Separate galaxies being two of the smaller members of the Local Group to which our galaxy belongs.
Two companion galaxies of our own, called the Large Magellanic Cloud and the Small Magellanic Cloud. They are visible only from the Southern Hemisphere.
The two irregular galaxies that are the nearest neighbors of the Milky Way; they are visible to the unaided eye in the southern hemisphere.
Pair of irregular galaxies visible to the naked eye in the southern skies. They are our closest optical extragalactic objects.
small companion ('satellite') galaxies of our own Milky Way Galaxy. Only visible from far southern latitudes, and therefore unnoticed by northern (European) astronomers until Magellan's circumnavigation of the globe -- hence their name. To the unaided eye, they appear as small patches, similar to the Milky Way, which are somewhat separated from the main body of that fog of faint stars.
Our 2 closest neighboring galaxies, first seen by Magellan in 1519. The larger one (LMC) is 33,000 light years in diameter and the smaller one (SMC) is 19,500 light years in diameter.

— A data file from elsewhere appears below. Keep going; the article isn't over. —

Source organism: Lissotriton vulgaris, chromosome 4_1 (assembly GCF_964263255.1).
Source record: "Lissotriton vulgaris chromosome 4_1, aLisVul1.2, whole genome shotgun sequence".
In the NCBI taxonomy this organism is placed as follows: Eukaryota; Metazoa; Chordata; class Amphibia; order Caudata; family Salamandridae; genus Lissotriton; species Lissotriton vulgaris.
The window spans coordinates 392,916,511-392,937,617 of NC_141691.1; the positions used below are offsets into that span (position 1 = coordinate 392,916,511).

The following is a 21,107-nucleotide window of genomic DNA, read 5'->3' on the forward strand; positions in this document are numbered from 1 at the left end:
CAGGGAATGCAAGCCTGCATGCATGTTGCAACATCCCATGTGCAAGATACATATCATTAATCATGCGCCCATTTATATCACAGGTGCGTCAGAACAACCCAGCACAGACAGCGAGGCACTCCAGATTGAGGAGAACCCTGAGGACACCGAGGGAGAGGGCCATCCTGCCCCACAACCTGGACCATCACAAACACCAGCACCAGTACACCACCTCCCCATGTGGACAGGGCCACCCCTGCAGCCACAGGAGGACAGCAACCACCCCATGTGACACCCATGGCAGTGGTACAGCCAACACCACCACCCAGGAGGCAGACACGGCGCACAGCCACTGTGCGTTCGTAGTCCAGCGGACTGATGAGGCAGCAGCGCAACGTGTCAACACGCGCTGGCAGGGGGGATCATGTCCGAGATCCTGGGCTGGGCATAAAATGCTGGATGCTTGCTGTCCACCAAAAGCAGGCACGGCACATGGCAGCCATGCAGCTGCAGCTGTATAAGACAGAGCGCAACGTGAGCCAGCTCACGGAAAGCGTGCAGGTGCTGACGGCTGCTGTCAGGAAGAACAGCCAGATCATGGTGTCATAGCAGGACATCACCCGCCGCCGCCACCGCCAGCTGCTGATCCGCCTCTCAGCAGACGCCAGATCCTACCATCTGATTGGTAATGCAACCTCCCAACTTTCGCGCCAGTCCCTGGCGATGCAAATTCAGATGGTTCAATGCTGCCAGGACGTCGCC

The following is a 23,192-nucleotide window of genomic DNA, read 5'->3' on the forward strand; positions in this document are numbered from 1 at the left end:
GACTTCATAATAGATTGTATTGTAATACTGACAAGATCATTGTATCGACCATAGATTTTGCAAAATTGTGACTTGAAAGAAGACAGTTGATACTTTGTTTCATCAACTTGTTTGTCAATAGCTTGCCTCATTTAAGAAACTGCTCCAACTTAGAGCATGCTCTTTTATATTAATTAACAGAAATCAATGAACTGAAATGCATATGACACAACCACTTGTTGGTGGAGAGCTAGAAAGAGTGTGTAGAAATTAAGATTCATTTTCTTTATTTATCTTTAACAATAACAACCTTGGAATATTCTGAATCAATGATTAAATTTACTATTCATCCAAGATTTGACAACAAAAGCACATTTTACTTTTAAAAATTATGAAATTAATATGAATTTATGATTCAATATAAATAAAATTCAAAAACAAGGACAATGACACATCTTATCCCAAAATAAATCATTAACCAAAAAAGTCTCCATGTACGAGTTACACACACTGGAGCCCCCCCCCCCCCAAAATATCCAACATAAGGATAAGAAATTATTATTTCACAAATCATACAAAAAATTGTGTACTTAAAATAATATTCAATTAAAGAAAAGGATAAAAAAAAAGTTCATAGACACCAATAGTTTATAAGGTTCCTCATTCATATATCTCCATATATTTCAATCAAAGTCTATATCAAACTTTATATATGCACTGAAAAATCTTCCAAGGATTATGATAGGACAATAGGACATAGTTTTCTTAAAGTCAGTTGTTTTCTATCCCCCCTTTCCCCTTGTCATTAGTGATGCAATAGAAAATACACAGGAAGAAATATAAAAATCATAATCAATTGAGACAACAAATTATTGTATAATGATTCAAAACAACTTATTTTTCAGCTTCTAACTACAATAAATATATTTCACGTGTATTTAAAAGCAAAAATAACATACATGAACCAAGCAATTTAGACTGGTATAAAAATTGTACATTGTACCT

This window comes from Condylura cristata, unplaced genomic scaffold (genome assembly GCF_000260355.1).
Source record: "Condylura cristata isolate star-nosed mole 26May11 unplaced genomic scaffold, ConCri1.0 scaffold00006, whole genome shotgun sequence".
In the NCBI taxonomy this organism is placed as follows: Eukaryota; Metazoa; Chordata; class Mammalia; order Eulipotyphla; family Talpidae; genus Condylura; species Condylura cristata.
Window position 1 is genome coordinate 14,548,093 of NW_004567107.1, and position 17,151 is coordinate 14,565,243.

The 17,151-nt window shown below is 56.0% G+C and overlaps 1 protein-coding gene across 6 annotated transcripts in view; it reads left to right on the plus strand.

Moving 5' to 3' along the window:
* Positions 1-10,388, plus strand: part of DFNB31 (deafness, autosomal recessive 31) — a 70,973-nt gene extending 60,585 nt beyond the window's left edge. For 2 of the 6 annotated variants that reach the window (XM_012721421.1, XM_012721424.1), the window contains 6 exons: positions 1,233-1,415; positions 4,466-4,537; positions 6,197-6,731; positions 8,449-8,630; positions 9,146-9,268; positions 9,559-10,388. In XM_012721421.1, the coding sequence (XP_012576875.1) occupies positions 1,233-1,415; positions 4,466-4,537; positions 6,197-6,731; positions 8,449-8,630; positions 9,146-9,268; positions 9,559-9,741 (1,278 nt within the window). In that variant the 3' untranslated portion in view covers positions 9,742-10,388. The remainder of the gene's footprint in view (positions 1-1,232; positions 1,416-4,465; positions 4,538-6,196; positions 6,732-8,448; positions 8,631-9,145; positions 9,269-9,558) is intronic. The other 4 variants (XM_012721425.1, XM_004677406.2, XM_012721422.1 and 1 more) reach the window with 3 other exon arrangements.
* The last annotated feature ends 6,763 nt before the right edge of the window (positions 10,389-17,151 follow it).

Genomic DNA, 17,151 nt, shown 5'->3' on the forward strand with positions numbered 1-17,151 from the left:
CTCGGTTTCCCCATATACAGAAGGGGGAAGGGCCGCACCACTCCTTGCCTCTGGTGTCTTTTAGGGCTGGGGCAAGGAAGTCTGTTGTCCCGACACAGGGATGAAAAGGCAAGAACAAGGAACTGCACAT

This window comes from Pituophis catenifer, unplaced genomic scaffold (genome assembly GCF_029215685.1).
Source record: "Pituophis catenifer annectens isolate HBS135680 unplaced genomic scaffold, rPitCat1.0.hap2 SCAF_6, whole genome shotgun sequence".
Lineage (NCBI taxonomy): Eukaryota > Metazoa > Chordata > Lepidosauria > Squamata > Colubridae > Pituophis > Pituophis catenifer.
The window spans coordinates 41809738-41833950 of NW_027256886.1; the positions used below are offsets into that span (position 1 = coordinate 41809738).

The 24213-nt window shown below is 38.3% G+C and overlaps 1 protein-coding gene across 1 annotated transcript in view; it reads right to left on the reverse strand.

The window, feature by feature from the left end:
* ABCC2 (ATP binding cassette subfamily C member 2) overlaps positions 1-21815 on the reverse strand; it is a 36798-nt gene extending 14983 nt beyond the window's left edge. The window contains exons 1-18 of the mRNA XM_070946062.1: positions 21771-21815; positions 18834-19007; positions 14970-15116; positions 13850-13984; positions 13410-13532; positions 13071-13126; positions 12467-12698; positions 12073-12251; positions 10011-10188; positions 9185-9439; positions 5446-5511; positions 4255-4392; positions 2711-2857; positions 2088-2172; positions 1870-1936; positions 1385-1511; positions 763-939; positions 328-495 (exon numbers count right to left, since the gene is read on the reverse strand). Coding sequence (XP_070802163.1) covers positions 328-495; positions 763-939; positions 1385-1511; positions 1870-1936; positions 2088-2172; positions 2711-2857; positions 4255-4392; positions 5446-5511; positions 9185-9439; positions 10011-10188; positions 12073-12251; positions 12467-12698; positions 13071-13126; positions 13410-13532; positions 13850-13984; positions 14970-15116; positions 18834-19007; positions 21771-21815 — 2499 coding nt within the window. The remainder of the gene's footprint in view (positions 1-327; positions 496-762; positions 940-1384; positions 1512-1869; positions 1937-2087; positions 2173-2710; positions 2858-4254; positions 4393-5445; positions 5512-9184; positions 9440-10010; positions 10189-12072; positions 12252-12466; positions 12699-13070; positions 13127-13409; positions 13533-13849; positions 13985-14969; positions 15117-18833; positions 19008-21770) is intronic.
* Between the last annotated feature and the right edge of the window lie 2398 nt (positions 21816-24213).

Two small irregular galaxies that orbit our Milky Way Galaxy.
The Milky Way's two 'satellite' galaxies.
Two small, irregular galaxies found just outside our own Milky Way galaxy. The Magellanic clouds are visible in the skies of the southern hemisphere.
Two neighboring galaxies visible to the naked eye from southern latitudes.
Two nearby, small, irregular galaxies that are gravitationally bound to the Milky Way Galaxy and visible to the naked eye from the southern hemisphere.
Two close irregular or "dwarf" galaxies that orbit our Milky Way Galaxy.
Small, irregular galaxies that are companions to the Milky Way. Visible in the southern sky.
The two Magellanic Clouds are irregular dwarf galaxies that may be orbiting our Milky Way galaxyhttp://news.bbc.co.uk/1/hi/sci/tech/6249421.stm, and thus are members of our Local Group of galaxies.